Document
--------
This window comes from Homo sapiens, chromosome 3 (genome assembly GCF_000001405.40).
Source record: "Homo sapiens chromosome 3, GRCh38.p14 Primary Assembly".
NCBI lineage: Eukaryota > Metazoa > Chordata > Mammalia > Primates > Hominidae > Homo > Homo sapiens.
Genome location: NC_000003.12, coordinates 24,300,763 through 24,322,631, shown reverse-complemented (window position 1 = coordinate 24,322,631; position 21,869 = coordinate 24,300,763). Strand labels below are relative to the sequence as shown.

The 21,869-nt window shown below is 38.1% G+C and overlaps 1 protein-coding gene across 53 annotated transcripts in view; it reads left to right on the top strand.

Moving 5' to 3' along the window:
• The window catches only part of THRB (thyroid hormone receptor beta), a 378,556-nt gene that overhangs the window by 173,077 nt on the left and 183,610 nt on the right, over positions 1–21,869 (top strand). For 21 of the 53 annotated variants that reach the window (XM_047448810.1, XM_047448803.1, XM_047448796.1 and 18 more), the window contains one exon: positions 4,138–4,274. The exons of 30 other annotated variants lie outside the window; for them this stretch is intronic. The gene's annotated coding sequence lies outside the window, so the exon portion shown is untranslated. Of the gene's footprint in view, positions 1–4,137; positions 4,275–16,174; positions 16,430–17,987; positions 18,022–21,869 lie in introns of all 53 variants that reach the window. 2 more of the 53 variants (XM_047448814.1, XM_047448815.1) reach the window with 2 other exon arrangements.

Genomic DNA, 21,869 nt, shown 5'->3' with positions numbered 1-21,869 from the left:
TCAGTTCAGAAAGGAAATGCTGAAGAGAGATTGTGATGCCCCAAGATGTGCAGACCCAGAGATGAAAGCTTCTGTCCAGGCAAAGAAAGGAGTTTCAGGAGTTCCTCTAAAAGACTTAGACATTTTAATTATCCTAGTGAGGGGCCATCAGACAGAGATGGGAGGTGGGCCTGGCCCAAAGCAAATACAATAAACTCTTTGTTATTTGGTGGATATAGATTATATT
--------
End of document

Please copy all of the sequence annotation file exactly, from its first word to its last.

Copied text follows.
This window comes from Homo sapiens, chromosome 3 (genome assembly GCF_000001405.40).
Source record: "Homo sapiens chromosome 3, GRCh38.p14 Primary Assembly".
NCBI lineage: Eukaryota > Metazoa > Chordata > Mammalia > Primates > Hominidae > Homo > Homo sapiens.
Genome location: NC_000003.12, coordinates 24,300,763 through 24,322,631, shown reverse-complemented (window position 1 = coordinate 24,322,631; position 21,869 = coordinate 24,300,763). Strand labels below are relative to the sequence as shown.

The 21,869-nt window shown below is 38.1% G+C and overlaps 1 protein-coding gene across 53 annotated transcripts in view; it reads left to right on the top strand.

Moving 5' to 3' along the window:
• The window catches only part of THRB (thyroid hormone receptor beta), a 378,556-nt gene that overhangs the window by 173,077 nt on the left and 183,610 nt on the right, over positions 1–21,869 (top strand). For 21 of the 53 annotated variants that reach the window (XM_047448810.1, XM_047448803.1, XM_047448796.1 and 18 more), the window contains one exon: positions 4,138–4,274. The exons of 30 other annotated variants lie outside the window; for them this stretch is intronic. The gene's annotated coding sequence lies outside the window, so the exon portion shown is untranslated. Of the gene's footprint in view, positions 1–4,137; positions 4,275–16,174; positions 16,430–17,987; positions 18,022–21,869 lie in introns of all 53 variants that reach the window. 2 more of the 53 variants (XM_047448814.1, XM_047448815.1) reach the window with 2 other exon arrangements.

Genomic DNA, 21,869 nt, shown 5'->3' with positions numbered 1-21,869 from the left:
TCAGTTCAGAAAGGAAATGCTGAAGAGAGATTGTGATGCCCCAAGATGTGCAGACCCAGAGATGAAAGCTTCTGTCCAGGCAAAGAAAGGAGTTTCAGGAGTTCCTCTAAAAGACTTAGACATTTTAATTATCCTAGTGAGGGGCCATCAGACAGAGATGGGAGGTGGGCCTGGCCCAAAGCAAATACAATAAACTCTTTGTTATTTGGTGGATATAGATTATATT